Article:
The circumstances of the case affirm that the scope of provisional measures is at least broad enough to allow the non-legislative act to provide for temporary derogations from legislative acts. These must be materially and temporally circumscribed which in the CJEU’s view was fulfilled in the case at hand.
Taking up the Reins of Crisis Response
The refutation of Slovakia’s and Hungary’s arguments relating to the (non-)legislative nature of the contested Council Decision appears highly sensible. The Court’s distinction between the objectives and measures provided for on the one hand by paragraph 2 (the long-term policy), and paragraph 3 of Article 78 TFEU (the emergency response), which made way for a broad interpretation of the term ‘provisional measures’, is persuasive. It is of course particularly persuasive if one buys into the Court’s tendency towards purposive and effectiveness-oriented jurisprudence traditionally known from the integration of the internal market which might now be spreading to asylum law (symbolically nearly 20 years after the signing of the Amsterdam Treaty).
It should be remembered, however, that the consequences of pronouncing legal a non-legislative act which creates binding obligations on Member States to relocate asylum seekers regardless of their consent in derogation from applicable legislation are not trifling. Moreover, although the relocation mechanism was (is) temporary, the effects of relocating Syrian and Eritrean refugees with no immediate perspective of return will linger far beyond the two year duration of the mechanism and this is the case for both the refugees and the receiving Member States. For all this to happen on the basis of an inclusive and purposive interpretation of the term ‘provisional measures’ rather than an explicit constitutional agreement only adds gravity to the occasion. The seriousness of derogations from standard law-making practices which also go beyond the usual in terms of impact on Member State sovereignty, even when the situation as in this case deserves such exceptions, should not be overshadowed either by the questionable behaviour of the two Member States throughout the affair.
Being aware of the gravity of the case adds to the importance of a broader point which can be made about the CJEU’s reasoning: the Court takes seriously and adds emphasis to the EU’s collective responsibility to address, effectively, refugee crises. For that, the EU needs to have the necessary capacities, in this case a sufficiently broad interpretation of what provisional measures can entail. The Court, however, expressed the same sentiment with respect to the long term articulation of rules on the various aspects of the common asylum policy listed in Article 78(2) TFEU. Since the asylum competences are there in the Treaties to be exercised, the EU as a whole, and not the Member States individually or any other international body, should be doing what it takes to tackle the emergency situations faced by some of the EU’s Member States. In the argumentation of the Court, the EU and its capacities under the Treaties are implicitly positioned as the appropriate locus of power for addressing difficult internal crises.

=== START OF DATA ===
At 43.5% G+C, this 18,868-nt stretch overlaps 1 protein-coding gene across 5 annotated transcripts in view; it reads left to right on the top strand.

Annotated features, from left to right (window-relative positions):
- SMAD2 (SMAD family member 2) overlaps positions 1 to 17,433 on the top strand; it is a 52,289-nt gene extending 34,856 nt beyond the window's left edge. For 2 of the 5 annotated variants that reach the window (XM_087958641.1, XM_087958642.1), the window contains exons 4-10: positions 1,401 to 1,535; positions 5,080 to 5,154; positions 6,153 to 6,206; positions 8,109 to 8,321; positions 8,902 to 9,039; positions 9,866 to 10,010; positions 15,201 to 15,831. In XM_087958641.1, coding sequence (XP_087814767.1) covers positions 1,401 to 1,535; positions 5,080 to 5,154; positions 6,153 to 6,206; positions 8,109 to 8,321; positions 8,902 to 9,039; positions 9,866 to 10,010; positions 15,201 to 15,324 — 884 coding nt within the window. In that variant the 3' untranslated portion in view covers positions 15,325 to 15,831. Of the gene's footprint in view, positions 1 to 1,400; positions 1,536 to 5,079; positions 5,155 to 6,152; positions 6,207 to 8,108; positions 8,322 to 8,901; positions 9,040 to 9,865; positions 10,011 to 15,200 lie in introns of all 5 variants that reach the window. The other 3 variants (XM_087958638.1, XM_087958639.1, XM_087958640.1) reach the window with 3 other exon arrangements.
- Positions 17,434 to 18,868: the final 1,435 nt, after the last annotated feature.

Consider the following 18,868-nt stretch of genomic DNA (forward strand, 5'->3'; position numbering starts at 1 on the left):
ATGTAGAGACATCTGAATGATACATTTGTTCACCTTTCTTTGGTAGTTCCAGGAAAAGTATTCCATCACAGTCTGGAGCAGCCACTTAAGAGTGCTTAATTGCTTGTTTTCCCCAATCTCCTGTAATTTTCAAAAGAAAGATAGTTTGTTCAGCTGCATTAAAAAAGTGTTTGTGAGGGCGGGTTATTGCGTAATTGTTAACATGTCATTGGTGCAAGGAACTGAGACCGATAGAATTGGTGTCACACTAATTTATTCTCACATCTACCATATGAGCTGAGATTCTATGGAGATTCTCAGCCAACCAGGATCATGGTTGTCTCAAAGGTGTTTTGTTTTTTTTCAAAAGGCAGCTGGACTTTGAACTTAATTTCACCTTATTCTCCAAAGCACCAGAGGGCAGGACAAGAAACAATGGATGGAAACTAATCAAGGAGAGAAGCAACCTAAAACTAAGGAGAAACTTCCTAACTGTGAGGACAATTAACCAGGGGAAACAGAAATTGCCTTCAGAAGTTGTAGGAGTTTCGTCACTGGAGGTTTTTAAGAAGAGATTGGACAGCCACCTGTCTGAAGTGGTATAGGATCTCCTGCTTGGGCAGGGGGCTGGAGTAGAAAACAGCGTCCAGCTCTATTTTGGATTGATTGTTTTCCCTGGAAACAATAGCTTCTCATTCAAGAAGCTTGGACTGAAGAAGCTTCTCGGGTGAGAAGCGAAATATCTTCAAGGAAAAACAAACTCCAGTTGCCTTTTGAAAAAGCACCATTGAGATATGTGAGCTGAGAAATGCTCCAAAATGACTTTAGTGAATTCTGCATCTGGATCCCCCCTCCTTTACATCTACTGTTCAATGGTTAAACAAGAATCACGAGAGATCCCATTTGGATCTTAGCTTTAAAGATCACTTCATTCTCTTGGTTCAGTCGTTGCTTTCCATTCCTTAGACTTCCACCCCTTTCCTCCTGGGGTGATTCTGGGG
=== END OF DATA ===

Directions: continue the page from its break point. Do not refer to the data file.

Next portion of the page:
One question begged by this ‘must-do’ philosophy of a common EU crisis response is whether it is a manifestation of an underlying integrationist flame burning in the heart of the CJEU, a pragmatic but necessary response, or a convenient marriage of both? Difficult to say. For a variety of also objective reasons, the (CJ)EU’s responses to other crises de nos jours have not been arguably imbued by a similar insistence on the EU’s collective responsibility and capacity following from the framework of the EU Treaties.
In Pringle, the CJEU pragmatically relaxed the requirements of the Treaties to accommodate an intergovernmental arrangement outside the EU framework to save the euro. There too democratic praxis was unfortunately set aside to make room for an emergency fix. In the crises in Poland and Hungary, the EU is struggling to form a unified front and muster an effective response to save not only its common identity but also the mutual trust principle. How and whether at all the Court will react to the latter is as yet unclear. But it could do worse than reminding everyone concerned of the common commitments resulting from the Treaties and point to the internal capacity of the EU to address the crises.